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20 Questions on Micro Frontend Architecture

Published by Brian Love on
20 Questions on Micro Frontend Architecture
20 Questions on Micro Frontend Architecture

In this article we'll explore and answer the most relevant questions on the 2022 Micro Frontend architecture pattern.

What is Micro Frontend Architecture?

Micro Frontend (MFE) architecture enables independent deployment of features of an application by vertically slicing the application among multiple teams. Traditionally, teams building a Single Page Application (SPA) would be divided between the frontend, the backend, and quality assurance. Further, large applications may require multiple frontend teams working on a single code base that are divided by feature or role. Often, the result is overhead between these multiple teams building the SPA.

What challenges do MFEs solve?

Building applications at scale require organizational overhead, specifically:

  • Organizational management
  • Inter-team communication channels
  • Knowledge sharing
  • Documentation
  • Conflict resolution
  • Build time
  • Dependency and dependency version management

All of these can lead to increased costs and reduced feature development velocity, and therefore, reduced innovation in a competitive market. It should be noted that these challenges are not the only factor in an organization's development velocity.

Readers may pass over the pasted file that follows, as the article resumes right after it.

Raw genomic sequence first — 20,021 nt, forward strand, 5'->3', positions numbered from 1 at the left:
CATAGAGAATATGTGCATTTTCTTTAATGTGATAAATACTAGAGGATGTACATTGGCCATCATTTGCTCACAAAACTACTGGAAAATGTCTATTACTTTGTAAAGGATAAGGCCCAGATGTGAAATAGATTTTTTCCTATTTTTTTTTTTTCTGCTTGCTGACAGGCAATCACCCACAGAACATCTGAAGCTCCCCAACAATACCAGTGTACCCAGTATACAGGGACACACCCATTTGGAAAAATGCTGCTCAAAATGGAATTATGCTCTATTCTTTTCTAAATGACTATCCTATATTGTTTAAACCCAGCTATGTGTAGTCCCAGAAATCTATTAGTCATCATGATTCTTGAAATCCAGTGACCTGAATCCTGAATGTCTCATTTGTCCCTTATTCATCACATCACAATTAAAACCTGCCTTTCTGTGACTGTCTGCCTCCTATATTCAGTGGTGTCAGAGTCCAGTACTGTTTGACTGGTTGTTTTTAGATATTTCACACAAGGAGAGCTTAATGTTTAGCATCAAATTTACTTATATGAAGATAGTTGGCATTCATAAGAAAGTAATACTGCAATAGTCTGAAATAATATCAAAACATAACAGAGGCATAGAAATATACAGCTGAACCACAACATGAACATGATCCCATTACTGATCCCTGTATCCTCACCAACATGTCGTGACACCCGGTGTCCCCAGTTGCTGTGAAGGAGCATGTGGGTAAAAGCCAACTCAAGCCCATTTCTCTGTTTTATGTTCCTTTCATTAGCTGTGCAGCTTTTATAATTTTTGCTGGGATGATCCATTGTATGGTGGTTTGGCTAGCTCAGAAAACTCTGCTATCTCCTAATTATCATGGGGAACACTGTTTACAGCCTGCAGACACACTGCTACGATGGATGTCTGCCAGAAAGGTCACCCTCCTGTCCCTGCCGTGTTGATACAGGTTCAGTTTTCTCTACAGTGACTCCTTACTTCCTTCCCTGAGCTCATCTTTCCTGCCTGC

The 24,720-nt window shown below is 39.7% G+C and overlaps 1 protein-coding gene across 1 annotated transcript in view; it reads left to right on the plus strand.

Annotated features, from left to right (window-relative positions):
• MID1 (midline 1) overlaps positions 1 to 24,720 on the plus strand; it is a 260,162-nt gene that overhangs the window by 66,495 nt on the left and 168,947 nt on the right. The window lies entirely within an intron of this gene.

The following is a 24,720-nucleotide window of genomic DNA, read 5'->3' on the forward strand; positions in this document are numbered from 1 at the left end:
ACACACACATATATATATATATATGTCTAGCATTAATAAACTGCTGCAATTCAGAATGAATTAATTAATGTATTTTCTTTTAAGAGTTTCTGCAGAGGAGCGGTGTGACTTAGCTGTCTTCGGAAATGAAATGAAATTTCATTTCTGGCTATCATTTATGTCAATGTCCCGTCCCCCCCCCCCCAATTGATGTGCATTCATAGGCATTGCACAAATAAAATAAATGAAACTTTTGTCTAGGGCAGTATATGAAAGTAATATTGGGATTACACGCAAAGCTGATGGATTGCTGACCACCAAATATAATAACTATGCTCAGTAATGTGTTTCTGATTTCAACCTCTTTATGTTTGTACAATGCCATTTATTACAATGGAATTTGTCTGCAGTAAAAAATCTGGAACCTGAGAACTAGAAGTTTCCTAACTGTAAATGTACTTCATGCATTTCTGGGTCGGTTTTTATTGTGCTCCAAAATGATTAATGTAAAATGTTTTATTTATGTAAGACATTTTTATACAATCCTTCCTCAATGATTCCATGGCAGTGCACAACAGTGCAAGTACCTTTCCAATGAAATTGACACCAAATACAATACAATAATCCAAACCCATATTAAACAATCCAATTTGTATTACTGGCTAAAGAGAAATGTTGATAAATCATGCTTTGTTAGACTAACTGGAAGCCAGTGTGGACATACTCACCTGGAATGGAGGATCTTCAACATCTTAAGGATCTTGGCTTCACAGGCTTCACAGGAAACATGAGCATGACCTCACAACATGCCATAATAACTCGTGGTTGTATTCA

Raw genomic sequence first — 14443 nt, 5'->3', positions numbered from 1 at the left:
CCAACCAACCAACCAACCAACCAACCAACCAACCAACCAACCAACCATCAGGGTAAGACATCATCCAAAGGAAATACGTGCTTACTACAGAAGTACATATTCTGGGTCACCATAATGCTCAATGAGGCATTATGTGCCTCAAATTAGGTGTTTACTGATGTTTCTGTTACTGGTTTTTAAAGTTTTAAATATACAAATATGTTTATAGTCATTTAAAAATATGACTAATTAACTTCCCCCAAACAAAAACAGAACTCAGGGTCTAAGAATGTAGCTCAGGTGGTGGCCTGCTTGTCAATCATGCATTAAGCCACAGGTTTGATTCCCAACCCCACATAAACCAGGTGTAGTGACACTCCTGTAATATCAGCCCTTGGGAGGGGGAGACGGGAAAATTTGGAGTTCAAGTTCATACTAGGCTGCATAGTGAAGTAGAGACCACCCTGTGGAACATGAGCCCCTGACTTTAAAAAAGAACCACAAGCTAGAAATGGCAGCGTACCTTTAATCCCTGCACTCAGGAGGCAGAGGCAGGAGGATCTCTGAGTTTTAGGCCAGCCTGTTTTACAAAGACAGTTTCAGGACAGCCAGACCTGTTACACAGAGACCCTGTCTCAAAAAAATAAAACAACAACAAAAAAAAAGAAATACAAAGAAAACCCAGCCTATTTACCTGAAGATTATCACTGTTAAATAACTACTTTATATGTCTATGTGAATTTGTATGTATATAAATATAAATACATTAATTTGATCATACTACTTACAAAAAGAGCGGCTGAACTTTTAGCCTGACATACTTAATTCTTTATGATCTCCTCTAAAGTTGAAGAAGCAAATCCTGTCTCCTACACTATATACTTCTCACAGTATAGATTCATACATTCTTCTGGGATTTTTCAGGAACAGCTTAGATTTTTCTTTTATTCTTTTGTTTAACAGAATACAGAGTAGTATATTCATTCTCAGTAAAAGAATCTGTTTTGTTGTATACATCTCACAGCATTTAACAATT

Micro Frontends seek to address these challenges by reducing the friction and cost of each overhead component as listed above.

What challenges do MFEs introduce?

While an MFE architecture seeks to improve the development velocity of building applications at scale, the architecture introduces another set of challenges that must not be ignored.

These include:

  • Micro Frontend Anarchy
  • Organizational complexity
  • Version mismatch
  • Redundancy
  • Bundle and code bloat

Let's briefly discuss each of these.

What is Micro Frontend Anarchy?

MFE Anarchy is the result of using multiple frontend (JS) and styling (CSS) frameworks in a single SPA. While using multiple frameworks is technically possible, this leads to large bundle sizes, reduces mobility of team members, requires increased documentation, and increases technical challenges. It is highly recommended to determine a set of chosen technologies when using a Micro Frontend architecture. This ensures not only reduced technical challenges, but this also increases mobility and reduces onboarding and hiring costs.

Does complexity increase?

Yes, managing the complexity of a MFE is not only a technical challenge, but also an organizational challenge. Organizations and leadership must address planning, designing, building, deploying, and maintaining multiple applications and teams that are often distributed. An MFE often requires additional data and state management orchestration services and layers that must be maintained. Further, determining the team responsible for a regression or a performance impact is a new set of challenges introduced by MFE architecture.

Can I have version mismatches?